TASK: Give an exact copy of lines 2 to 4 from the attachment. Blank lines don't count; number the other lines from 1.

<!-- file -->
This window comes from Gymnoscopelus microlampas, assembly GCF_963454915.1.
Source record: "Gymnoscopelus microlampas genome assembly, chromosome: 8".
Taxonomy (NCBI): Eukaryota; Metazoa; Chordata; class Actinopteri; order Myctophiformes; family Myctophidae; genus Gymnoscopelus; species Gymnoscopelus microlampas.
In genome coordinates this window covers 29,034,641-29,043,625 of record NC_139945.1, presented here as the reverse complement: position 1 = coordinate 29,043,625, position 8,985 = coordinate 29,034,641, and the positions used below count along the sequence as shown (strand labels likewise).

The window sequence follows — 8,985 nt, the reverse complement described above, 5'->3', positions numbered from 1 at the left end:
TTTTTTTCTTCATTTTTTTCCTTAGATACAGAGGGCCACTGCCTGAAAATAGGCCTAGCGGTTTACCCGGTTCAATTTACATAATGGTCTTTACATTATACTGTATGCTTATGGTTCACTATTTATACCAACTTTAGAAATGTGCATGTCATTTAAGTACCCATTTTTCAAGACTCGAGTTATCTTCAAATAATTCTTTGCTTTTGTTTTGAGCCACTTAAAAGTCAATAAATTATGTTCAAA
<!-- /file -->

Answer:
Source record: "Gymnoscopelus microlampas genome assembly, chromosome: 8".
Taxonomy (NCBI): Eukaryota; Metazoa; Chordata; class Actinopteri; order Myctophiformes; family Myctophidae; genus Gymnoscopelus; species Gymnoscopelus microlampas.
In genome coordinates this window covers 29,034,641-29,043,625 of record NC_139945.1, presented here as the reverse complement: position 1 = coordinate 29,043,625, position 8,985 = coordinate 29,034,641, and the positions used below count along the sequence as shown (strand labels likewise).